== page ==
Peeking Further Inside: Travel Is Not Perfect

April 14, 2014

Peeking Further Inside: Travel Is Not Perfect - Sweet and Savoring

Hi everyone- we have guests in town this week, but I’m still determined to keep up with the Blogging from A to Z Challenge. My posts might be much shorter than usual: just a photo, maybe I’ll share some links & quotations, and hopefully there will be more substance other days. Thanks for bearing with me!

Today I’m re-posting something I wrote on my old travel blog, Lovesong of the Road, when I was in Italy three years ago. 


Peeking Further Inside [originally published 3/2/11)

What makes one travel experience more memorable than another? More pleasurable? Challenging? Just as three people who grow up together can have entirely unique memories surrounding their childhoods, the same can be said for solo travel- If I was experiencing this exact trip as the Christy of 2009 or 2005 or 1999, each one would be completely different. Weather, company, locations visited, emotional state, time of year, physical health, functionality of my camera and/or laptop all play a role in how my days go. I would like to say that I have achieved such a state of consciousness that  any external occurrences would have no effect on my mood, or how I view a particular place that I’ve stayed. Sure, any of us can say that we control our emotions, in theory. Yes, our highest intelligence tells us that we can turn a given situation around for the better, but in the moment, sometimes things are just generally crappy.

Peeking Further Inside: Travel Is Not Perfect - Sweet and Savoring

The point I’m getting at is I don’t want anyone thinking that I go away and don’t experience loneliness, or that each person I encounter is suddenly a lifelong friend, or that my depression goes away when I’m in another country. That simply isn’t true. I am here, living with another family and cleaning up their kitchen and eating meals with them and witnessing their arguments…and the last few days I have been depressed. I know, this is unorthodox– have you ever read a travelogue about a depressed person? Someone who feels a sense of isolation, inexplicable loneliness and blankness, and yet chooses to travel alone anyway? This is not a perpetual emotional state, of course, but the feelings are always there waiting in the wings, eager to creep up on me when I let my guard down, when I’m not keeping myself busy enough, when I don’t have enough contac t with certain loved ones, etc.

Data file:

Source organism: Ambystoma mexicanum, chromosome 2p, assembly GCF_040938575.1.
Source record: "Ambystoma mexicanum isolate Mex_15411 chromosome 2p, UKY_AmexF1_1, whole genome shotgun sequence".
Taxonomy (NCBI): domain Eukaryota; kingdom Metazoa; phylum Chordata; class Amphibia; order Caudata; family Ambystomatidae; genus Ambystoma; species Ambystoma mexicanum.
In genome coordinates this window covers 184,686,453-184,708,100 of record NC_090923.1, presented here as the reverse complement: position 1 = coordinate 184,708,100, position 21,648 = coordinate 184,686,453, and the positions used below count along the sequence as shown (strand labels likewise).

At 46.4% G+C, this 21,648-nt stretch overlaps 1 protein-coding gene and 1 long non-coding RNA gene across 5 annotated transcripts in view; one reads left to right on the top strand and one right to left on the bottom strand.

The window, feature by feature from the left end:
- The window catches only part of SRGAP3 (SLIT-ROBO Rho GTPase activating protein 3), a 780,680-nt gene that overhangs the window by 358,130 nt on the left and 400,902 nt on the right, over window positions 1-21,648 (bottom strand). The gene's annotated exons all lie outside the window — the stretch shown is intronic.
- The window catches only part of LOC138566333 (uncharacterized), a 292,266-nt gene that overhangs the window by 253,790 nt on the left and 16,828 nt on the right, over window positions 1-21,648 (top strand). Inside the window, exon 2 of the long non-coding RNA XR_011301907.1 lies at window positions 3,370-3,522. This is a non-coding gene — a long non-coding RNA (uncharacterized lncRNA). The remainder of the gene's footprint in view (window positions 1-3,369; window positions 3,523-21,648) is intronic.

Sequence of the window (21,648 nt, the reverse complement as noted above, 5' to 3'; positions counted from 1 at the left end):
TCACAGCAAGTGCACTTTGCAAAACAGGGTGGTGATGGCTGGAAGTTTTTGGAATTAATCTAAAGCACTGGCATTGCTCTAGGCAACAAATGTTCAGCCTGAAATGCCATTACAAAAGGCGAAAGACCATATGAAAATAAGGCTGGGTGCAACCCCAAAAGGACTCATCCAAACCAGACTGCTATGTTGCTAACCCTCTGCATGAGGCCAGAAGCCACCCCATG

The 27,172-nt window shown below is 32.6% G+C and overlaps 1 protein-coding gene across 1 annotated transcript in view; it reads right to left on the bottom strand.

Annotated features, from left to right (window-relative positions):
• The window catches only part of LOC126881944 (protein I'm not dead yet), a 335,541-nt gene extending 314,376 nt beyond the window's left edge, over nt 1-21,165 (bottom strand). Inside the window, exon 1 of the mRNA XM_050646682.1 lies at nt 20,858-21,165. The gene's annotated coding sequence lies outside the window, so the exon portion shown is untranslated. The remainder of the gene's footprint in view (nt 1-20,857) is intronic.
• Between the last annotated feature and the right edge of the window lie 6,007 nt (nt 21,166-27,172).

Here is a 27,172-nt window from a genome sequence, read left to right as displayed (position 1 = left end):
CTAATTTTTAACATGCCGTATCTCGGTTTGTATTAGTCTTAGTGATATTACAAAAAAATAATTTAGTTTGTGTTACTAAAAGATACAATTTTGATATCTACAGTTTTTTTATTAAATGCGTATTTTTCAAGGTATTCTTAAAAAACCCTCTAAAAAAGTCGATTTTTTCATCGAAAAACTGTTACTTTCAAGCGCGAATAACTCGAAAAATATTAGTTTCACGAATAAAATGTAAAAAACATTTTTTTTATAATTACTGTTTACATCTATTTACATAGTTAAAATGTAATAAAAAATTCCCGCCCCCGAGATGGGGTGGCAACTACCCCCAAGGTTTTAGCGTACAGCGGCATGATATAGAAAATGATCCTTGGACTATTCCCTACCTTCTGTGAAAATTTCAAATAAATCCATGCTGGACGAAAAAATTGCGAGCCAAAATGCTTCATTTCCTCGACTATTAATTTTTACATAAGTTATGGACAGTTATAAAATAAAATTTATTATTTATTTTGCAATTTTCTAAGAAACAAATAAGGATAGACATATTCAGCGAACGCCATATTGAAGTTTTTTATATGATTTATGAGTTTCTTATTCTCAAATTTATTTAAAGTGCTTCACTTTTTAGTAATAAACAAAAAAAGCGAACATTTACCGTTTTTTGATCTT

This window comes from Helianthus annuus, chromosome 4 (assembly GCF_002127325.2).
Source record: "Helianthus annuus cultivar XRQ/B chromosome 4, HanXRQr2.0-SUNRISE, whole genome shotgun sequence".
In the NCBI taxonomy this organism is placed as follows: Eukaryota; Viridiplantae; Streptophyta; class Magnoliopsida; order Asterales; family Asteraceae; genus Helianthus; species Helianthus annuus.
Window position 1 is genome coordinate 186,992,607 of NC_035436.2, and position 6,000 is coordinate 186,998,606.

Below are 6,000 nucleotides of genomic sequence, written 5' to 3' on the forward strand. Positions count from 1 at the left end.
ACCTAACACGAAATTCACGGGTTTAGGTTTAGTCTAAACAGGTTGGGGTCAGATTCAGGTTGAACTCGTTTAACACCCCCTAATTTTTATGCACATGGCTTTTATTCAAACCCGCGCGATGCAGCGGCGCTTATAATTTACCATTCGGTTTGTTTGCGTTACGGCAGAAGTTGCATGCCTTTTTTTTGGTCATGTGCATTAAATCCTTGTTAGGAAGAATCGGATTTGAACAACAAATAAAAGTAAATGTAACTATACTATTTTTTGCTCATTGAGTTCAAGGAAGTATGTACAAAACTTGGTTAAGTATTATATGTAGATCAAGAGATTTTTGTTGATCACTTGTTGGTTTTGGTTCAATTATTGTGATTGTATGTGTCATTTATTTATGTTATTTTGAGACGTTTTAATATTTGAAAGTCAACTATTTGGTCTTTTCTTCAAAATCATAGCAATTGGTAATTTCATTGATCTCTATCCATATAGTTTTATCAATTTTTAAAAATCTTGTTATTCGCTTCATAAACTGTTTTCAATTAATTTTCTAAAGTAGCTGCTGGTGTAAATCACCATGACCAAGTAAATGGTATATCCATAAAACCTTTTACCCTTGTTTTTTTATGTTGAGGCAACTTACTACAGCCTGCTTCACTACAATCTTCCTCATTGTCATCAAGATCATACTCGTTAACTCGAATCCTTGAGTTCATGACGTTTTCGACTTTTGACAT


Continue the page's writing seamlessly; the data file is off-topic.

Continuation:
Peeking Further Inside: Travel Is Not Perfect - Sweet and Savoring

This trip seems to have been a particularly challenging and introspective one. It’s the first time in a long time that I am actually looking forward to returning to New York, not scrambling around trying to figure out how I can stay longer.

But it’s okay! Of course I love traveling, and I appreciate that I strive to plant myself in unfamiliar and uncomfortable situations. For every positive experience in Italy, it seems like there have been at least five negative/stressful ones. I look back on those situations and shake my head, swearing that next time I really will do it better. At least they make moments like arriving at a lovely new host’s home or enjoying a particularly satisfying homecooked meal that much brighter.